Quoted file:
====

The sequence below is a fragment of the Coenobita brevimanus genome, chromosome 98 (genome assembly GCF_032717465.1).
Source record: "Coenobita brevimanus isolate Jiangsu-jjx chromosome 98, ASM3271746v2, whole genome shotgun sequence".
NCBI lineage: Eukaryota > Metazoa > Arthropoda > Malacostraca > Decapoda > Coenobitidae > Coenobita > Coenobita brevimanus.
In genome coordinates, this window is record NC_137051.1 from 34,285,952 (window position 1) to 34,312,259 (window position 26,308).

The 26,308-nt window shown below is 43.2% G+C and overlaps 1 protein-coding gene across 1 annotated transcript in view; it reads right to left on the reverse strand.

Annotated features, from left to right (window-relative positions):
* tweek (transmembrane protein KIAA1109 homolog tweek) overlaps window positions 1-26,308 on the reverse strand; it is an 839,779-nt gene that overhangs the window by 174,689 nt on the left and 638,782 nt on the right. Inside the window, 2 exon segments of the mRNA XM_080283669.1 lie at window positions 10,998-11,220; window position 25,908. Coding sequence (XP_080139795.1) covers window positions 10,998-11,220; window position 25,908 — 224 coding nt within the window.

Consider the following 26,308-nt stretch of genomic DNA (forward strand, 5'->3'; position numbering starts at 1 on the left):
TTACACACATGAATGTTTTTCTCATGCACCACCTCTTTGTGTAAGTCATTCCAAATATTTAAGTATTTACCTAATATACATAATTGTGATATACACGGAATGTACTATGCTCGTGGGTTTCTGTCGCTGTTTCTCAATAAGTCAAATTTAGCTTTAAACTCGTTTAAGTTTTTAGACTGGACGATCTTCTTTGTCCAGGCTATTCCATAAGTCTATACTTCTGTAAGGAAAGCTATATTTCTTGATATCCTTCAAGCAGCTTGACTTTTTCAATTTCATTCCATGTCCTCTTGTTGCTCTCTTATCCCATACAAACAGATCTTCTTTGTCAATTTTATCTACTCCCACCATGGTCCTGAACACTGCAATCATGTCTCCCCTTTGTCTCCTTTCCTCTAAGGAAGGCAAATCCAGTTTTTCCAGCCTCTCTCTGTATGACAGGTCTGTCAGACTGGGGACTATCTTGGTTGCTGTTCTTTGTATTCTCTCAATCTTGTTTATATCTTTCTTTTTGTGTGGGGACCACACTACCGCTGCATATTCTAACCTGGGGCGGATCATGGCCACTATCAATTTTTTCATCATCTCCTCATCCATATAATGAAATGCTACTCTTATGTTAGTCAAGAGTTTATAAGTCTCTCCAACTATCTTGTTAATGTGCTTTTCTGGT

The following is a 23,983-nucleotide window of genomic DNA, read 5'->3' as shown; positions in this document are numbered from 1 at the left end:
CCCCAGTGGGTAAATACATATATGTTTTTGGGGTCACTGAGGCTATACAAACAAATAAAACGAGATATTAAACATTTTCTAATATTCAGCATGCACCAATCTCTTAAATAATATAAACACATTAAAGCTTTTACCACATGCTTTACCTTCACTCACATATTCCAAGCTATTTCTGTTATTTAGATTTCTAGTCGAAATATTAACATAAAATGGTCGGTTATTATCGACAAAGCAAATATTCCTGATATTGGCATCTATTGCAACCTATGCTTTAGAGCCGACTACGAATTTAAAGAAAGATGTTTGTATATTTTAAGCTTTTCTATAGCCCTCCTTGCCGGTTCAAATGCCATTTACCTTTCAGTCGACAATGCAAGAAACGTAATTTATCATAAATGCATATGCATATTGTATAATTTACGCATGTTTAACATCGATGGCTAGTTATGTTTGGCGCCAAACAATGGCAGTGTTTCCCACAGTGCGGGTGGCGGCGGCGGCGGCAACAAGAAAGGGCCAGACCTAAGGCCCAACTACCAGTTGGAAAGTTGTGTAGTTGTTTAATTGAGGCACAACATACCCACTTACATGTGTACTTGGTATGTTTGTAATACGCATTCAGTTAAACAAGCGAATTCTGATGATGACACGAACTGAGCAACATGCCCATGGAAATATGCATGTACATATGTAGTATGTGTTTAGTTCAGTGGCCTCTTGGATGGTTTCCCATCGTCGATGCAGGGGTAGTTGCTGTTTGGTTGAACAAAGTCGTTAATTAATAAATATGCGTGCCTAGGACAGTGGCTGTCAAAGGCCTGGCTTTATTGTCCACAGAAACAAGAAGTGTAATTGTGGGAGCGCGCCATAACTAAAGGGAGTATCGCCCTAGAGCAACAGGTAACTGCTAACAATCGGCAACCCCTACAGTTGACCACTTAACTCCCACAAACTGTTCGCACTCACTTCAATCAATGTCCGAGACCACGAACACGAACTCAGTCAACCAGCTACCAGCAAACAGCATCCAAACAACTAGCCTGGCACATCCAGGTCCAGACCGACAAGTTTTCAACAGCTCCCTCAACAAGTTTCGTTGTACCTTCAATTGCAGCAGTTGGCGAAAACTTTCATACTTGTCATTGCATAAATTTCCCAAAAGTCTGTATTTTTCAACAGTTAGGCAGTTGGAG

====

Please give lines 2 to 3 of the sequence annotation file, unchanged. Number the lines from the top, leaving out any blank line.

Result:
Source record: "Coenobita brevimanus isolate Jiangsu-jjx chromosome 98, ASM3271746v2, whole genome shotgun sequence".
NCBI lineage: Eukaryota > Metazoa > Arthropoda > Malacostraca > Decapoda > Coenobitidae > Coenobita > Coenobita brevimanus.